You might have thought that the longer playtime associated with games would embed their background music deeper within us over that of a film. The music accompanies our own personal actions and so should increase recognition. But that argument doesn’t seem hold these days. I played through (and loved every second of) Mafia II upon its release. I could tell you nothing about the soundtrack.

Alas, I can see the counter argument. The function of in-game music has changed. Mafia II’s music formed an entirely different function to that of say, Megaman’s. The score was tied up with the atmosphere of the game and the emotions of the characters. Megaman’s level themes on the other hand defined location and pace. They were not required to showcase the Blue Bomber’s range of emotional responses or convey his feelings towards his current predicament.

In the end, perhaps it is function that has dampened how memorable a game’s soundtrack is. That, and a fair amount of nostalgia. But while there are indeed sublime movie scores, they are not as prevalent as you’d suspect. And whereas I could name some great examples of video game music from the 32-bit era onwards, I still feel there is a gulf opening up.

Compile a list of the greatest game soundtracks in history. Look at how many were produced with a minimal range of beeps and bloops. Sure, there’s some potent nostalgia at play… but then again, it could well be telling of something more.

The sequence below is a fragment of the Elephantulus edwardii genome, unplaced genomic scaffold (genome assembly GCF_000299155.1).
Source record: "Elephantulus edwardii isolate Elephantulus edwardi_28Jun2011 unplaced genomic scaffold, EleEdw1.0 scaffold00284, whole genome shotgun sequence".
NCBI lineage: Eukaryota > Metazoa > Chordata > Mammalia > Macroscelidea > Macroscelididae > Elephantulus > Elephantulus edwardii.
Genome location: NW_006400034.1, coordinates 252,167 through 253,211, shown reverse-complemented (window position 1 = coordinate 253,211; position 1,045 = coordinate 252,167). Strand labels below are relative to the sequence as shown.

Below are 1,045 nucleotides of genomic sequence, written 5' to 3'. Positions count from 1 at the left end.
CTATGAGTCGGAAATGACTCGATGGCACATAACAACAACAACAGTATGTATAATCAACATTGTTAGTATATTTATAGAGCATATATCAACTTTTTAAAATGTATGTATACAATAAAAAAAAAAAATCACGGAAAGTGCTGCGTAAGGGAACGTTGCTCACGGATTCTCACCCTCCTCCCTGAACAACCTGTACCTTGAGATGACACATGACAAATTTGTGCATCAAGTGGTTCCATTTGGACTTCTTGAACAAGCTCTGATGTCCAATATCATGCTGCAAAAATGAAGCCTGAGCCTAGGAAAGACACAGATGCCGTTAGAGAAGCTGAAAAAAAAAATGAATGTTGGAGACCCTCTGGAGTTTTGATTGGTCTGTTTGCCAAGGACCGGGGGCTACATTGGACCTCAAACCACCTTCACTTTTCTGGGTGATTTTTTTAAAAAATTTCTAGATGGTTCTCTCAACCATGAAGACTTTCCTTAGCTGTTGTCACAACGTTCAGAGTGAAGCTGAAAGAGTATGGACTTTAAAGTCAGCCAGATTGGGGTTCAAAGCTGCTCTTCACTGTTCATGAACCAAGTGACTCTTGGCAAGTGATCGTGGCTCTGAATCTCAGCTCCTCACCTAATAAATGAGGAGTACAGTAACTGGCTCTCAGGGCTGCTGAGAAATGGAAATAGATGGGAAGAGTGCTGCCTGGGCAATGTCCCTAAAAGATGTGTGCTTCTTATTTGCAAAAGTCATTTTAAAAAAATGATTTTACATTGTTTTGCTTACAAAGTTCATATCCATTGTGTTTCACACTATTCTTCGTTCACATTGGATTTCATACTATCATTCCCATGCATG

Here’s the thing… Metal Gear Rising: Revengeance

mgr revengeanceThe violence in Platinum Games’ Metal Gear Rising: Revengeance is really quite shocking – genuinely so – and in a way few other games can match. To put it on in front of anyone unfamiliar with what they are about to witness is to elicit cries of “eww,” and “that’s grim.”  And yet it isn’t overtly gory. This alone is noteworthy, but it is the way the game deftly manages the sensibilities of its audience without sacrificing the core tenants that make it violent in the first place that must truly be commended.

For someone who typically has no problem with violence in games or film, pinning down exactly what it is that makes me say that Rising contains an aspect that deserves attention is tricky. Blood flows with abandon, sure, but that in and of itself should not immediately mark the game out from any number of titles that similarly offer gruesome imagery. Likewise, the game does not appear to inherently ‘get-off’ on its own violent indulgences in the way a title like Manhunt does for example. However, there is something about Rising’s particular brand of violence that is worth commenting on.

For me, it is that there is a pervasive sense of unease that arises from the gameplay. The act of carving and slicing takes on an uncomfortable quality when you’re offered up the fidelity to actually observe each and every incision. In pinning so much of the gameplay onto a mechanic that allows players to ‘cut at will’ (to use the marketing jargon), the whole of the game-world becomes infused with a viciousness that is hard to shake.